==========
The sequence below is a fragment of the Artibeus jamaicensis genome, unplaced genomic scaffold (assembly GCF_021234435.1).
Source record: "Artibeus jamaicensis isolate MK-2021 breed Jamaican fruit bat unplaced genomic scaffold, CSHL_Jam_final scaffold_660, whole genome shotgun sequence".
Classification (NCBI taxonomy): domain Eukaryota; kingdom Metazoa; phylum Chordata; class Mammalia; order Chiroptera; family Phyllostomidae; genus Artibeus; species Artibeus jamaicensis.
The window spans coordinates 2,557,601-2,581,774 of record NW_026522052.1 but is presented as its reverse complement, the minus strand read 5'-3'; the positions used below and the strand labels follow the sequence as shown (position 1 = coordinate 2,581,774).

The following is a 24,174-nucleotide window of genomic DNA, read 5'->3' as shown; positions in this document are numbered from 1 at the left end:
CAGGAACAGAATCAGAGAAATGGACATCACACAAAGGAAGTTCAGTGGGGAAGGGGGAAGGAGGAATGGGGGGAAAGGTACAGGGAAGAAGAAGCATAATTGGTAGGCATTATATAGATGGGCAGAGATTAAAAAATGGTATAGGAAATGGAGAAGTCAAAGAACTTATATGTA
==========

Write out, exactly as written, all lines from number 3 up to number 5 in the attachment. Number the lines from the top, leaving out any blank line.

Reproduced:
Classification (NCBI taxonomy): domain Eukaryota; kingdom Metazoa; phylum Chordata; class Mammalia; order Chiroptera; family Phyllostomidae; genus Artibeus; species Artibeus jamaicensis.
The window spans coordinates 2,557,601-2,581,774 of record NW_026522052.1 but is presented as its reverse complement, the minus strand read 5'-3'; the positions used below and the strand labels follow the sequence as shown (position 1 = coordinate 2,581,774).

The following is a 24,174-nucleotide window of genomic DNA, read 5'->3' as shown; positions in this document are numbered from 1 at the left end: